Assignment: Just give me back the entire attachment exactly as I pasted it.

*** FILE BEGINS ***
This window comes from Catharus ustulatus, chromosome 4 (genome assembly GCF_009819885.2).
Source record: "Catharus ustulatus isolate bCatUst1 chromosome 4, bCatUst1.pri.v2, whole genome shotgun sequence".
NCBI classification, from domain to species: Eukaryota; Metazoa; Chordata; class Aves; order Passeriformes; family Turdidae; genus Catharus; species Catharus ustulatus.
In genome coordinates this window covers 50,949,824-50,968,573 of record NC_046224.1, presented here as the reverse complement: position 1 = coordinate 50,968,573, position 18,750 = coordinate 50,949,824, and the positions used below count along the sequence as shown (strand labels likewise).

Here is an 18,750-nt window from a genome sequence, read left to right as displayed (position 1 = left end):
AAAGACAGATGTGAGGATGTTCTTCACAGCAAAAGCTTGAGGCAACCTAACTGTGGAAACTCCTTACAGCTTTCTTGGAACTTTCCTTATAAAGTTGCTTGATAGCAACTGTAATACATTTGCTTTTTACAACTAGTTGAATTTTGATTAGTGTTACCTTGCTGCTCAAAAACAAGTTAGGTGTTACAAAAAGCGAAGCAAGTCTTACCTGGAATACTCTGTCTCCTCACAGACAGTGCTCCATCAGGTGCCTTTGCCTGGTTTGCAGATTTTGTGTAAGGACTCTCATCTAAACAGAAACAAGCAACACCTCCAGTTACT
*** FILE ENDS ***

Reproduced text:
This window comes from Catharus ustulatus, chromosome 4 (genome assembly GCF_009819885.2).
Source record: "Catharus ustulatus isolate bCatUst1 chromosome 4, bCatUst1.pri.v2, whole genome shotgun sequence".
NCBI classification, from domain to species: Eukaryota; Metazoa; Chordata; class Aves; order Passeriformes; family Turdidae; genus Catharus; species Catharus ustulatus.
In genome coordinates this window covers 50,949,824-50,968,573 of record NC_046224.1, presented here as the reverse complement: position 1 = coordinate 50,968,573, position 18,750 = coordinate 50,949,824, and the positions used below count along the sequence as shown (strand labels likewise).

Here is an 18,750-nt window from a genome sequence, read left to right as displayed (position 1 = left end):
AAAGACAGATGTGAGGATGTTCTTCACAGCAAAAGCTTGAGGCAACCTAACTGTGGAAACTCCTTACAGCTTTCTTGGAACTTTCCTTATAAAGTTGCTTGATAGCAACTGTAATACATTTGCTTTTTACAACTAGTTGAATTTTGATTAGTGTTACCTTGCTGCTCAAAAACAAGTTAGGTGTTACAAAAAGCGAAGCAAGTCTTACCTGGAATACTCTGTCTCCTCACAGACAGTGCTCCATCAGGTGCCTTTGCCTGGTTTGCAGATTTTGTGTAAGGACTCTCATCTAAACAGAAACAAGCAACACCTCCAGTTACT